Cut to May, who’s sparring with the members of her elite strike force as the Zephyr One lands. Thanks to her contacts in law enforcement, she’s able to fill Coulson and Mack in on the grisly details of the Ghost Rider murders (apparently, one unfortunate goon got his spine ripped out). But the reason she had them come back to base personally was so she could tell them that Daisy might be involved — and in this new post-Sokovia Accords world where Daisy’s considered a dangerous fugitive, she didn’t exactly want to send that info over the wire. If they pursue, they might be able to catch up with her before she gets into deeper trouble. Then again, it might be too late for that. Daisy’s already breaking into a hospital to interrogate a survivor of the Ghost Rider attack. He helpfully informs her that Ghost Rider’s flames don’t just burn flesh and bone — they burn your soul. Apparently those soul burns were too much for a sinner like him and he expires, forcing Daisy to pursue other leads.

The Ghost Rider that most people are familiar with is Johnny Blaze, whether that’s through the many Ghost Rider comics or Nic Cage’s portrayal of the character across two live-action movies. So when you think of “Ghost Rider is coming to Agents of SHIELD,” you might wonder why he’s not tooling around on his classic bike or why the character is suddenly tearing up the streets of Los Angeles in a souped-up hot rod.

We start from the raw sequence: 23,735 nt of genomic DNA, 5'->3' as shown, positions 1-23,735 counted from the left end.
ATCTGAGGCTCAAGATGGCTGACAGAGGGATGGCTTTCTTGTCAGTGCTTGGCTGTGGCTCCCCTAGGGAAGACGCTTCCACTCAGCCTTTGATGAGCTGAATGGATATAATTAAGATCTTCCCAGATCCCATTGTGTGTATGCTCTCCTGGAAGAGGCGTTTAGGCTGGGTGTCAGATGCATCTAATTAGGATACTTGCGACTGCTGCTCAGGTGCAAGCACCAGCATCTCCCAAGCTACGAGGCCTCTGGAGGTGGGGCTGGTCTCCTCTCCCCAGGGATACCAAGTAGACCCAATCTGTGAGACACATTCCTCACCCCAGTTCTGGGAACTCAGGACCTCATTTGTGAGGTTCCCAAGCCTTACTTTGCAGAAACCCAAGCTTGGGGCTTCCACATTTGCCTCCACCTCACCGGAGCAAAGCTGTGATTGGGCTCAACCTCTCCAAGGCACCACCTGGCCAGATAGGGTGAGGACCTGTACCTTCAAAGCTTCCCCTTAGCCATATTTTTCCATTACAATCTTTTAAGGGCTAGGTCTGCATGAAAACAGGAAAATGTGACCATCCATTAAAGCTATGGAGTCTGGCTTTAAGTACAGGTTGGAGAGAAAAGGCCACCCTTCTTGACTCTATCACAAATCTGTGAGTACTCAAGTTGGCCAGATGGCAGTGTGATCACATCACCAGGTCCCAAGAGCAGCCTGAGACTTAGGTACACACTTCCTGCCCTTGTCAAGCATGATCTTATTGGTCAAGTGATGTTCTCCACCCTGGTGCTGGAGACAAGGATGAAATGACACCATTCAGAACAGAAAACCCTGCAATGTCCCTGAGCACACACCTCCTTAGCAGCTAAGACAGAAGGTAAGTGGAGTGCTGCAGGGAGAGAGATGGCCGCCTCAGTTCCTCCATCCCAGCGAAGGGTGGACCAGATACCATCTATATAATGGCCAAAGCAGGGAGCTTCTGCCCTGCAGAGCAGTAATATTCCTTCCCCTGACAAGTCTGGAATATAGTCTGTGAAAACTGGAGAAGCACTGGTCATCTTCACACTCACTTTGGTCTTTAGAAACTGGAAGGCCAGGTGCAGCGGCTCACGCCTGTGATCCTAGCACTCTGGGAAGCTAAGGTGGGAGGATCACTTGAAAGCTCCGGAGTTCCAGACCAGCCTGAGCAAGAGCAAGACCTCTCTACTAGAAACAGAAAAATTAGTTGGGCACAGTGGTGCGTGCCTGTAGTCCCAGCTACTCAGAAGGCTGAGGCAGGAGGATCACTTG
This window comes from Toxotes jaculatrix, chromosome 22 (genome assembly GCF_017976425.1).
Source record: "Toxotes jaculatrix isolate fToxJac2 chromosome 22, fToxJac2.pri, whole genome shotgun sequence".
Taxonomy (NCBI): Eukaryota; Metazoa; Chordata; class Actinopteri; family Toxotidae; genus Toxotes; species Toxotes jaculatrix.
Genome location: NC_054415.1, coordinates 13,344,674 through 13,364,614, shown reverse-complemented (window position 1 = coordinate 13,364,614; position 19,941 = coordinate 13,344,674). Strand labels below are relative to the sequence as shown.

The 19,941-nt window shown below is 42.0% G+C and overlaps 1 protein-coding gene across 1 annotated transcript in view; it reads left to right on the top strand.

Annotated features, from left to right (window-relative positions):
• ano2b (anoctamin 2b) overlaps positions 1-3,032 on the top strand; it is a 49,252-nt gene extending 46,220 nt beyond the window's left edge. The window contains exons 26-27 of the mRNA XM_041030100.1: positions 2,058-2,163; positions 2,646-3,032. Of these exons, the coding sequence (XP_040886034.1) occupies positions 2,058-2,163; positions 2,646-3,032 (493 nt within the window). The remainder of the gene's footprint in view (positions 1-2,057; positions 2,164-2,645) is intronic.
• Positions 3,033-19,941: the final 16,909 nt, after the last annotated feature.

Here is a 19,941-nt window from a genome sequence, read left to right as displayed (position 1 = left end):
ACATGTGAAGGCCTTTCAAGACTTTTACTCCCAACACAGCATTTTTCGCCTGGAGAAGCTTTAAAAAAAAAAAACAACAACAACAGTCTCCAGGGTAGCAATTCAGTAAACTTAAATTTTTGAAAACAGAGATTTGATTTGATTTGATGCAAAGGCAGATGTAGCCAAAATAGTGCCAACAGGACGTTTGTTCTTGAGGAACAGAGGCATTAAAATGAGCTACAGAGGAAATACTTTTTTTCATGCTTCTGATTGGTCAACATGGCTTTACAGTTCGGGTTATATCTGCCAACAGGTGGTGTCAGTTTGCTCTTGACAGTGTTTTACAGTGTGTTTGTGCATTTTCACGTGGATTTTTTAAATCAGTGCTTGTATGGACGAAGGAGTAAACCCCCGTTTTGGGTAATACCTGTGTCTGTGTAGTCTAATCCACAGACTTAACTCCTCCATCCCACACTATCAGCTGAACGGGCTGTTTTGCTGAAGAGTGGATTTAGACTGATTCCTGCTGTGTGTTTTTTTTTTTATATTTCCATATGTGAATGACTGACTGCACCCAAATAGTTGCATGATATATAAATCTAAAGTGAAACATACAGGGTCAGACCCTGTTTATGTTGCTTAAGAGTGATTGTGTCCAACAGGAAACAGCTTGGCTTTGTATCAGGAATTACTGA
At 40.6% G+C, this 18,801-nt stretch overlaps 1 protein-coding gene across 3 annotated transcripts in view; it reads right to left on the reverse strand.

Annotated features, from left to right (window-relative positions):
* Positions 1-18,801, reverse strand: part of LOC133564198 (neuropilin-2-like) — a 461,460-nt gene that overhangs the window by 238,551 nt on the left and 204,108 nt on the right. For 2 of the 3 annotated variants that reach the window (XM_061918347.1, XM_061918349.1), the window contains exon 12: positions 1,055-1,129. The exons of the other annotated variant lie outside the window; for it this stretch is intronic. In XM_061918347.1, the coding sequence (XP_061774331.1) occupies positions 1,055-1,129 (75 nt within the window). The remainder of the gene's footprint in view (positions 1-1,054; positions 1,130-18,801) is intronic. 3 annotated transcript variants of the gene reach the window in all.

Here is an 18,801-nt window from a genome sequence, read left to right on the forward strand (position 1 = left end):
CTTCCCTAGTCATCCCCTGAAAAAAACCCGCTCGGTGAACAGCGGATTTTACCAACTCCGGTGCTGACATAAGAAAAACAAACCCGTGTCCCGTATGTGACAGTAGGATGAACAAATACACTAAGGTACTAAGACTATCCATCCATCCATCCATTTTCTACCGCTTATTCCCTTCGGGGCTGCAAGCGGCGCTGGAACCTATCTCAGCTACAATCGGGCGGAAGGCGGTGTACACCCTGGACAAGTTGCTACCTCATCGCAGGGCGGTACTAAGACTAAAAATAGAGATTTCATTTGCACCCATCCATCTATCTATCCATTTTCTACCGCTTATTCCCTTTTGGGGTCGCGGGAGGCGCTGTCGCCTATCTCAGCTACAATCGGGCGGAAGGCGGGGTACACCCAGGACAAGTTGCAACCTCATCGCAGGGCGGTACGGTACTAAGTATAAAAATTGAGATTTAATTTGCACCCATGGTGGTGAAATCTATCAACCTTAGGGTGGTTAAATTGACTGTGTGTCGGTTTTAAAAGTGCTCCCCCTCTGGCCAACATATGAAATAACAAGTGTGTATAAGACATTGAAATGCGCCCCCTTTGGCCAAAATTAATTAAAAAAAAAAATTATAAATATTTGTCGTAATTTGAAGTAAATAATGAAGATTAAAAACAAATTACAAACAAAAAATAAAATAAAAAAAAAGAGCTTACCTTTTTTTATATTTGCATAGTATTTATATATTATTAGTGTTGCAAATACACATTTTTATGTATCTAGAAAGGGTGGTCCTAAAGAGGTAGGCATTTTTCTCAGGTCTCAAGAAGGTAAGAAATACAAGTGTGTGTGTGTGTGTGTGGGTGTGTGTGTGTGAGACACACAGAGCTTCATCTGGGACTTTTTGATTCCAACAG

Agents of SHIELD’s Ghost Rider is actually the fourth person to take on the mantle (fifth, if you count the original supernatural cowboy that first appeared in the ‘60s, who had his name changed to “The Phantom Rider” after Johnny’s introduction), Roberto “Robbie” Reyes. Robbie is the most recent and freshest version of the character, having only first appeared in 2014—his series, All-New Ghost Rider by Felipe Smith and Tradd Moore, lasted just 12 issues.

Johnny’s power comes from Marvel’s equivalent of Satan, Mephisto, merging the young man’s soul with a demon named Zarathos, after the two made a deal for the life of Johnny’s adoptive father that went awry (Mephisto, of course, is famous for being the vehicle with which Peter Parker and Mary Jane’s marriage was erased in the infamous One More Daystoryline). Zarathos was a spirit of vengeance, causing Johnny to turn into the Ghost Rider in the presence of evil, compelled to hunt it down and destroy it.